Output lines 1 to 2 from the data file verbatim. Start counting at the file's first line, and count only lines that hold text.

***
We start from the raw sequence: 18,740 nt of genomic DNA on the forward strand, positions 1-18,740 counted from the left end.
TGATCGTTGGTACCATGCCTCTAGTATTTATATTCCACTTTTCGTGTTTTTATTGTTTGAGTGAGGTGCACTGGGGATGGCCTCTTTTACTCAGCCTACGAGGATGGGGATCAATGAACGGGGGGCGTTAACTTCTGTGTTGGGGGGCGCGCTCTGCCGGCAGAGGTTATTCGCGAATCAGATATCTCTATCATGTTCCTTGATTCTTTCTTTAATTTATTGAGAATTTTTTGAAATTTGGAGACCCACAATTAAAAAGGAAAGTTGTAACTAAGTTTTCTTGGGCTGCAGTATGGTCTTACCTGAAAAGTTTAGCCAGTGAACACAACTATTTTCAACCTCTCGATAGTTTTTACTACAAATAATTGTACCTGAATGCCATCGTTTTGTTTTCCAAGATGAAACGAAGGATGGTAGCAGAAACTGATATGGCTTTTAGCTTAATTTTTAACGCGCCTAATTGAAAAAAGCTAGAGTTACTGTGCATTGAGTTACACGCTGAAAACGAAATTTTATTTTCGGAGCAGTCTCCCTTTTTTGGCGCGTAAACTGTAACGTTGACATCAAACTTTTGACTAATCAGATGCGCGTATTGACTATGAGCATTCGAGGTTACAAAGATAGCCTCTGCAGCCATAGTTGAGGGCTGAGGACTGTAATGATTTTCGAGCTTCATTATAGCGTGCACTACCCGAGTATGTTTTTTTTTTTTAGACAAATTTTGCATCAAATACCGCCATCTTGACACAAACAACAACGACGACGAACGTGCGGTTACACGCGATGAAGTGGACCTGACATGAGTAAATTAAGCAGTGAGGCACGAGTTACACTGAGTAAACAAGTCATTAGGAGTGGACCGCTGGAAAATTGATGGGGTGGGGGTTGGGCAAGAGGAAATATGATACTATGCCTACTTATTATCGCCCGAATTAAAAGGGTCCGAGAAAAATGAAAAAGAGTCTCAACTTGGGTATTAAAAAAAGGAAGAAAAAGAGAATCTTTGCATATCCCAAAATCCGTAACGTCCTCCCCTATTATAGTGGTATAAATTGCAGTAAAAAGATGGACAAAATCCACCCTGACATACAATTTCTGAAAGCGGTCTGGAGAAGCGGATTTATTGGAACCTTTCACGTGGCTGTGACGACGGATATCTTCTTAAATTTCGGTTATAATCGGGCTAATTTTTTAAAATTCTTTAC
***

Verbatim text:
We start from the raw sequence: 18,740 nt of genomic DNA on the forward strand, positions 1-18,740 counted from the left end.
TGATCGTTGGTACCATGCCTCTAGTATTTATATTCCACTTTTCGTGTTTTTATTGTTTGAGTGAGGTGCACTGGGGATGGCCTCTTTTACTCAGCCTACGAGGATGGGGATCAATGAACGGGGGGCGTTAACTTCTGTGTTGGGGGGCGCGCTCTGCCGGCAGAGGTTATTCGCGAATCAGATATCTCTATCATGTTCCTTGATTCTTTCTTTAATTTATTGAGAATTTTTTGAAATTTGGAGACCCACAATTAAAAAGGAAAGTTGTAACTAAGTTTTCTTGGGCTGCAGTATGGTCTTACCTGAAAAGTTTAGCCAGTGAACACAACTATTTTCAACCTCTCGATAGTTTTTACTACAAATAATTGTACCTGAATGCCATCGTTTTGTTTTCCAAGATGAAACGAAGGATGGTAGCAGAAACTGATATGGCTTTTAGCTTAATTTTTAACGCGCCTAATTGAAAAAAGCTAGAGTTACTGTGCATTGAGTTACACGCTGAAAACGAAATTTTATTTTCGGAGCAGTCTCCCTTTTTTGGCGCGTAAACTGTAACGTTGACATCAAACTTTTGACTAATCAGATGCGCGTATTGACTATGAGCATTCGAGGTTACAAAGATAGCCTCTGCAGCCATAGTTGAGGGCTGAGGACTGTAATGATTTTCGAGCTTCATTATAGCGTGCACTACCCGAGTATGTTTTTTTTTTTTAGACAAATTTTGCATCAAATACCGCCATCTTGACACAAACAACAACGACGACGAACGTGCGGTTACACGCGATGAAGTGGACCTGACATGAGTAAATTAAGCAGTGAGGCACGAGTTACACTGAGTAAACAAGTCATTAGGAGTGGACCGCTGGAAAATTGATGGGGTGGGGGTTGGGCAAGAGGAAATATGATACTATGCCTACTTATTATCGCCCGAATTAAAAGGGTCCGAGAAAAATGAAAAAGAGTCTCAACTTGGGTATTAAAAAAAGGAAGAAAAAGAGAATCTTTGCATATCCCAAAATCCGTAACGTCCTCCCCTATTATAGTGGTATAAATTGCAGTAAAAAGATGGACAAAATCCACCCTGACATACAATTTCTGAAAGCGGTCTGGAGAAGCGGATTTATTGGAACCTTTCACGTGGCTGTGACGACGGATATCTTCTTAAATTTCGGTTATAATCGGGCTAATTTTTTAAAATTCTTTAC